Engagement versus communication: making transformation stick
In a highly competitive life and pensions market where customer experience and brand loyalty increasingly inhabit the battleground, why do some organizations fail to deliver successful transformation?
Transformation programs are challenging and demanding; they can reach a point where change feels really hard work, like pushing the proverbial rock uphill. In general, people usually start to resist change when they believe they will lose something of value, or they fear they will not be able to adapt to the new ways. What’s more, when organizational change goes wrong, this is often because it is being treated purely as an implementation of a new process.
To drive truly successful transformation, businesses need to develop a strong vision and strategy to engage their teams in a collaborative program of change. The critical word here is engage: many organizations, whilst they acknowledge the traditional people-related barriers to change, choose merely to communicate with their employees rather than to engage with their people as their most valued asset.
Without a compelling vision and a clear supporting story, the risk of failure increases. Any momentum that is established at the start of a transformation journey erodes and traction is lost just at the time when a strong will and determination to succeed is most needed.
Understanding what motivates employees is critical to engaging them successfully in any change.
When, for example, over 51% of employees come to work to pay for things they either need or want, is it little wonder that there is a degree of trepidation when transformational change is communicated in a way that people feel threatened by? If teams feel they don’t understand the vision and strategy, or feel that they haven’t been able to contribute to that strategy, those logical tensions arise and the blockers to change materialize. This is why it is so important to understand the subtle differences between communication and engagement. In essence, communication focuses on content and target audience, while engagement is more about who to listen to and what they hear in that conversation.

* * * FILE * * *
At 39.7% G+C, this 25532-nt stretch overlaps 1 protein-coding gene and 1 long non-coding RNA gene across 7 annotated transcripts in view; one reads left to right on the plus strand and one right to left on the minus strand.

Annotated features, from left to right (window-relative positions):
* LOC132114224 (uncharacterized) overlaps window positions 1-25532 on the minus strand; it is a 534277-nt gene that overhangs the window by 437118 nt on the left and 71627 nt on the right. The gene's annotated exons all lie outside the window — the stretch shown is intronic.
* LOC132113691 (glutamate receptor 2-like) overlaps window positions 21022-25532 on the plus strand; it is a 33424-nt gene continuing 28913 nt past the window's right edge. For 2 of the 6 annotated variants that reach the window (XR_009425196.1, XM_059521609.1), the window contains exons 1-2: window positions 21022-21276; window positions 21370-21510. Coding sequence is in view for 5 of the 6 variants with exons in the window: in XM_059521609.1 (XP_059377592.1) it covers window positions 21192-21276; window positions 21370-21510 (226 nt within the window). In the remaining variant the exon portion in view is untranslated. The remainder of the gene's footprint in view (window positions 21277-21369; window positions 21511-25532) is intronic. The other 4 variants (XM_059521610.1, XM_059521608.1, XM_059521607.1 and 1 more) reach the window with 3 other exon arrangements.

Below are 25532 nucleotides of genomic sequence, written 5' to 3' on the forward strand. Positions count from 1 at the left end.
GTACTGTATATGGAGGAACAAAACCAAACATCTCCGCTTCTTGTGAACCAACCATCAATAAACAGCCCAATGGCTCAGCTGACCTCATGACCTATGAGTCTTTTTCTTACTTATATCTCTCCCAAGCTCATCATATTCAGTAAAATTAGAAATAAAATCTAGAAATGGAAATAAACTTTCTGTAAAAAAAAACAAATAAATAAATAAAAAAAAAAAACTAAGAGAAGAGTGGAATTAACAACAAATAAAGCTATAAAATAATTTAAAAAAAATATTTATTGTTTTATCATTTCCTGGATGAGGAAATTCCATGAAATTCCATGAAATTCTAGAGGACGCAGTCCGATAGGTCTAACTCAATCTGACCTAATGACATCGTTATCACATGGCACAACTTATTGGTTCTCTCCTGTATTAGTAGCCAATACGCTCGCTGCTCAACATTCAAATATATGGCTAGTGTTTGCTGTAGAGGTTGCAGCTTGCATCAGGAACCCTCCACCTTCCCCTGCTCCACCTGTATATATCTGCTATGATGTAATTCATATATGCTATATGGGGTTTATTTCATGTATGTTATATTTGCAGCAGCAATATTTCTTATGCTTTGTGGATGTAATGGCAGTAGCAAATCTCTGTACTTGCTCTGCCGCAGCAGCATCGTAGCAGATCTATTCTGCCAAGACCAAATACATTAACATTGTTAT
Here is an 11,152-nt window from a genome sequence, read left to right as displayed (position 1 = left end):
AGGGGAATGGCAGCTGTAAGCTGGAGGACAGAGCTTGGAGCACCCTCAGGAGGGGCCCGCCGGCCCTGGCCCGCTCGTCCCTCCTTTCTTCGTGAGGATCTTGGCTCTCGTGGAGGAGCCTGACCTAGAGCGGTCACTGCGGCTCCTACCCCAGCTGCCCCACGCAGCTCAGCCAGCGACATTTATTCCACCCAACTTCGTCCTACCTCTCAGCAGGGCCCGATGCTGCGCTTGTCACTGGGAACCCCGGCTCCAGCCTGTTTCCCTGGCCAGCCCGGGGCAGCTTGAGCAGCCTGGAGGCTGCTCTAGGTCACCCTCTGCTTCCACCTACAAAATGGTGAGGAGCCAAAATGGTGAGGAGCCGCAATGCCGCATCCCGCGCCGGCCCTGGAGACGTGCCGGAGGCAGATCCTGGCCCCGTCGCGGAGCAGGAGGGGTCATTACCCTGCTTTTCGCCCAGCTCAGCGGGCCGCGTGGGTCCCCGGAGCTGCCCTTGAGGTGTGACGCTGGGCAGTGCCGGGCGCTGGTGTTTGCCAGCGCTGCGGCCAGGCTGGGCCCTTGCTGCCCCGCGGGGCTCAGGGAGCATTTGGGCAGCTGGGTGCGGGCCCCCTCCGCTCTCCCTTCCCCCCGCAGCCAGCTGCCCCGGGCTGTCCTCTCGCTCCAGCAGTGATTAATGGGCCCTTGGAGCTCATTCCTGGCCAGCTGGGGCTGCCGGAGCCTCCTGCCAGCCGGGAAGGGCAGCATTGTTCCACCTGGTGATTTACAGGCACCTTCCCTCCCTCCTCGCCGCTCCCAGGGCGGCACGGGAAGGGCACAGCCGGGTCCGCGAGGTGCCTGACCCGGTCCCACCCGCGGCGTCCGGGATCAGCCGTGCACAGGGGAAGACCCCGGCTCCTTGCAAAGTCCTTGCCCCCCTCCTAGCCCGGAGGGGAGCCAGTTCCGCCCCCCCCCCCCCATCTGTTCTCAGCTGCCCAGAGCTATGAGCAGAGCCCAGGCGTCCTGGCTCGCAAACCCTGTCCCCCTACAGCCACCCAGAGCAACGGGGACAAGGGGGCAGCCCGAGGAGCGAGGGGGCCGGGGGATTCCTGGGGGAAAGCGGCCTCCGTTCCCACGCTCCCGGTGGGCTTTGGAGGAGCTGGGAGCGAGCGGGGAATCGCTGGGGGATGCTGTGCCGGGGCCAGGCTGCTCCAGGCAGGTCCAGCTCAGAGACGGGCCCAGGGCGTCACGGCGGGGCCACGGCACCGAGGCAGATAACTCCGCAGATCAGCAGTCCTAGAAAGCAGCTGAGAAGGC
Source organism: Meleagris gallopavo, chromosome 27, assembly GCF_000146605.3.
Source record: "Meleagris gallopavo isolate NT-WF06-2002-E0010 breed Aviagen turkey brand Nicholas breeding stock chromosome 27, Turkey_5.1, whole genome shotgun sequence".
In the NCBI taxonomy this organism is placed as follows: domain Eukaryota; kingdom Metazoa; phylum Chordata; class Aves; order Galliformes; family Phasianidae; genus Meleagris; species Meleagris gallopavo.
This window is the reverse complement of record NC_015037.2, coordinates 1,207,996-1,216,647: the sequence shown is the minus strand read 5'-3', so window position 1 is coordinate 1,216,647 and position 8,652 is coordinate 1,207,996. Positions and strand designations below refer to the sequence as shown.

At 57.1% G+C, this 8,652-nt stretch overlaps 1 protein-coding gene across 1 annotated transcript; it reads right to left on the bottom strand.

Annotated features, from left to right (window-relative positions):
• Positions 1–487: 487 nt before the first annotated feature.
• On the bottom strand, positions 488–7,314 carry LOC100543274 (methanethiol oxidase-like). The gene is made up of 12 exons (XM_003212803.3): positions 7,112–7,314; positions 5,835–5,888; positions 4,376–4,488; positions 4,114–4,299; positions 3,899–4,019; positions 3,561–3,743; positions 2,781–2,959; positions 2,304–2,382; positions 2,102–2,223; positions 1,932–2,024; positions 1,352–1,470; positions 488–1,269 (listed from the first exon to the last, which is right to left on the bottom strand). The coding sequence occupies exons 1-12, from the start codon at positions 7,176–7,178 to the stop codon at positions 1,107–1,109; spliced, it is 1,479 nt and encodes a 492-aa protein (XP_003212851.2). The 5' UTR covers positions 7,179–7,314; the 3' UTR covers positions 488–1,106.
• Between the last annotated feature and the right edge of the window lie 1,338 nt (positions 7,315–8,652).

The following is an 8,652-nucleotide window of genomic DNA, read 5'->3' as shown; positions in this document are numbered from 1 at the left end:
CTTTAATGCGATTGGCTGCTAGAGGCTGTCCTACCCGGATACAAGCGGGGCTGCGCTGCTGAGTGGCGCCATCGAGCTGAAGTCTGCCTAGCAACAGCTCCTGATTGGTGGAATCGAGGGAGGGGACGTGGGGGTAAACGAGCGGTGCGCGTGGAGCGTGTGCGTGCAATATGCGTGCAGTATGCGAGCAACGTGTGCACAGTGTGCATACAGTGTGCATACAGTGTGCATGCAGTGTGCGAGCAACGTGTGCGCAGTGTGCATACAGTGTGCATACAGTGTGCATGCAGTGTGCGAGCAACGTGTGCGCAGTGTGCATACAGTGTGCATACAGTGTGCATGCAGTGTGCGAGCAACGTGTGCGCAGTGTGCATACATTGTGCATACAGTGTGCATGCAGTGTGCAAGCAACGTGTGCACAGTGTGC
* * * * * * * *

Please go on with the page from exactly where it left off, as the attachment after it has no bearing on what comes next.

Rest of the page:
Andrea Di Maio, Managing Vice President for Public Sector at Gartner Research, suggests that communication and engagement can even be opposites in certain cases. “In essence… an effective communication strategy is likely to be almost the exact opposite of an effective engagement strategy. The former chooses and controls channels, while the latter joins somebody else’s channels. The former determines the rules of engagement, the latter follows somebody else’s rules”. Communication and engagement about the new vision and strategy can be effective partners because they complement each other. While communication can happen without engagement, engagement cannot happen without communication.
It’s no surprise, therefore, that an effective and sincere engagement strategy and well-planned communication is more likely to get buy in and co-operation from key stakeholders because they are engaged, onboarded and become part of the solution. This means they are not, as so often happens, sitting on the side-lines predicting failure. In sporting terms, they are on the pitch trying their best for their team.
Building trust through open and honest engagement and listening to feedback (all feedback) and acting on that stimulus will demonstrate that change is a collective effort. Employees will truly feel part of the solution, worrying less about the impact of a failed program on the reasons they come to work in the first place. Employee engagement in transformational change should not be seen as a line item of a project plan; it is at the very heart of successful transformation.
Digital Vision for Life & Pensions
This article is part of the Atos Digital Vision for Life & Pensions opinion paper. We explore the realities of digital transformation for life and pensions companies amidst wider societal change and an increasingly disrupted market.